Chronic confusion is a red flag.

When I’m repeatedly feeling muddled about a particular issue, I’ve learned that this is a call to look deeper, because things usually aren’t what they appear.

I see this frequently with clients, too. If someone comes in for multiple tarot readings on the same topic, rarely is this a simple matter of not being sure what to do.

What’s actually going on here?

Nine times out of ten, we know exactly what we want.

Confusion rears its ugly head when we start thinking about how our choice will affect other people, what they might think of us, and how we’re going to communicate our choice to them (and imagining all the ways this could go wrong).

These factors start to feel overwhelming, and in the mental churnings, this gets confused with not knowing what we want.

Does this sound familiar?

While I have more real-life examples of this than I could ever possibly list, here are three:

Petra has been on the fence about leaving her boyfriend for months, but when you listen between the lines, it’s clear as day that she wants to leave but doesn’t know how to tell him, doesn’t know where she’ll live after the break up, doesn’t know if their mutual friends will ditch her. 

Dan hates his job but feels like it might be worth sticking it out ’til retirement, even though he’s suffering from pretty serious health issues that seem exacerbated by work stress. When it comes right down to it, he’s not actually worried about being able to find another job–in fact, he’s already had another offer–but he’s afraid that his boss, who’s also in his social circle, will take it personally. 

Kendra’s been majoring in sociology for the past two years, and it feels like a dead end. She loves to write and feels passionate about journalism, but the thought of telling her parents about the switch is enough to give her a panic attack. Maybe she can figure out a way to do both?

Reading about someone else, it’s easy to think–duh! Just do x, y, z, but having worked with countless clients (and myself!) in similar situations, I can assure you that it rarely feels that straightforward when you’re in the hot seat.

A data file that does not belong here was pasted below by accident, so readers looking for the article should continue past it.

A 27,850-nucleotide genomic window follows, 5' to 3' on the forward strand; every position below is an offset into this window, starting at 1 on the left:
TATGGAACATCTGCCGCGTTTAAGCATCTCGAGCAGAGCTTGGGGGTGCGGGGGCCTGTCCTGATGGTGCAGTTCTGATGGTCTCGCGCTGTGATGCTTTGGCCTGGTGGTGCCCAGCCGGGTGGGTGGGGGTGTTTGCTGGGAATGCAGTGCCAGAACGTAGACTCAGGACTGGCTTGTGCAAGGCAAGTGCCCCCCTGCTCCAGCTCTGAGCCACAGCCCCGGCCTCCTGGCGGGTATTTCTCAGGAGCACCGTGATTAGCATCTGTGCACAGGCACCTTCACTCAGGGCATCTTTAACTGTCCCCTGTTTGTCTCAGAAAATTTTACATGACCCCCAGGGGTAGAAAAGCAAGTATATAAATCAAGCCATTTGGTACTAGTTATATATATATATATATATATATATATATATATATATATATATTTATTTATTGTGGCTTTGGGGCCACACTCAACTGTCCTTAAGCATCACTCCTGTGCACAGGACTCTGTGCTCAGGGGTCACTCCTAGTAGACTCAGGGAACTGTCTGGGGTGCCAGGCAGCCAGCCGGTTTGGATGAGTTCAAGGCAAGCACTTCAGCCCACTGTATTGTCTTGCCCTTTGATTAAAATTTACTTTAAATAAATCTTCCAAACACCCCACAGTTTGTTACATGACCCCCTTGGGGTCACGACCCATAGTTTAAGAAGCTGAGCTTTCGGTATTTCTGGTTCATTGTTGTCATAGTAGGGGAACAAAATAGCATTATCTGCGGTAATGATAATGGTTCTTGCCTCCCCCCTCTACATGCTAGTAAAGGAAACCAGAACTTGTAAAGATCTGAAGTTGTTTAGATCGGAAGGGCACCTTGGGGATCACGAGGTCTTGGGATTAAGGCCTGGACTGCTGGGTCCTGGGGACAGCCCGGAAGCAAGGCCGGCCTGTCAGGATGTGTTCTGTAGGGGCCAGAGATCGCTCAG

Here’s the thing:

Chronic confusion can serve as a life-dampening cloud or a wake-up call.

It’s often a signal that we’ve reached our current limit in terms of skills or emotional resiliency, and moving through the confusion requires building ourselves up in one or both of those areas.

A common theme of all three examples above is the fear of expressing what one truly thinks, feels and needs.

The Upside is…

When we own what we know, what we feel, what we think, we can move on to addressing the actual issue.

This isn’t a matter of confusion. This is a matter of learning and applying new skills, including the skill of emotional resiliency.

Perhaps we need to refine our communication skills (Nonviolent Communication: A Language of Life).

Or move away from learned habits that equate our self-worth with others’ opinions of us (Codependent No More).

Or rethink our perceptions of conflict (Conflict Is Not Abuse).

Perhaps authentic expression feels too vulnerable, and we need to build our resiliency in this area (Daring Greatly and The Gifts of Imperfection).

In matters of breakups, issues might be practical: Perhaps we’ve been outsourcing certain skills to our partner, from paying bills to making decisions, and splitting up would require us to nurture those skills in ourselves.

The approach will depend on the situation, of course, but the real issue will remain hidden so long as we distance ourselves from what we know and choose the shadow comforts of confusion.

Try This Instead

One way to clear the clouds is by asking yourself, what would I like to do in this situation if there were zero consequences for my actions?

Brainstorm, meditate, journal on this.

Honor your truth as it emerges from the chatter of the mind.

Feel what you feel.

Think what you think.

Know what you know.

You know more than you think.

If you liked this post, you might also enjoy Is That a Fact? and Allowing Things to Work.

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